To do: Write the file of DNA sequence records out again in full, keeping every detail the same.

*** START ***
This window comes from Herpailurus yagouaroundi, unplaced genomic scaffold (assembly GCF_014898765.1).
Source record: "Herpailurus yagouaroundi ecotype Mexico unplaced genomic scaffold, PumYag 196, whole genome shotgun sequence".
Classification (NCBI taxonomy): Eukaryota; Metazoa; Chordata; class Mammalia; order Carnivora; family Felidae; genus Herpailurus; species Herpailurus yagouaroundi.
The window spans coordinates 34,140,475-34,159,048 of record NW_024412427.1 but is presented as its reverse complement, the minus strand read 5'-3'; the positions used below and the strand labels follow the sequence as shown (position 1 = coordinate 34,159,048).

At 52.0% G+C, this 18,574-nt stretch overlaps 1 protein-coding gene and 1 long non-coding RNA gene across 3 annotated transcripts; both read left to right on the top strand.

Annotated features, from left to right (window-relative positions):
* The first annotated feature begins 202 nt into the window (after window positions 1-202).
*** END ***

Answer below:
This window comes from Herpailurus yagouaroundi, unplaced genomic scaffold (assembly GCF_014898765.1).
Source record: "Herpailurus yagouaroundi ecotype Mexico unplaced genomic scaffold, PumYag 196, whole genome shotgun sequence".
Classification (NCBI taxonomy): Eukaryota; Metazoa; Chordata; class Mammalia; order Carnivora; family Felidae; genus Herpailurus; species Herpailurus yagouaroundi.
The window spans coordinates 34,140,475-34,159,048 of record NW_024412427.1 but is presented as its reverse complement, the minus strand read 5'-3'; the positions used below and the strand labels follow the sequence as shown (position 1 = coordinate 34,159,048).

At 52.0% G+C, this 18,574-nt stretch overlaps 1 protein-coding gene and 1 long non-coding RNA gene across 3 annotated transcripts; both read left to right on the top strand.

Annotated features, from left to right (window-relative positions):
* The first annotated feature begins 202 nt into the window (after window positions 1-202).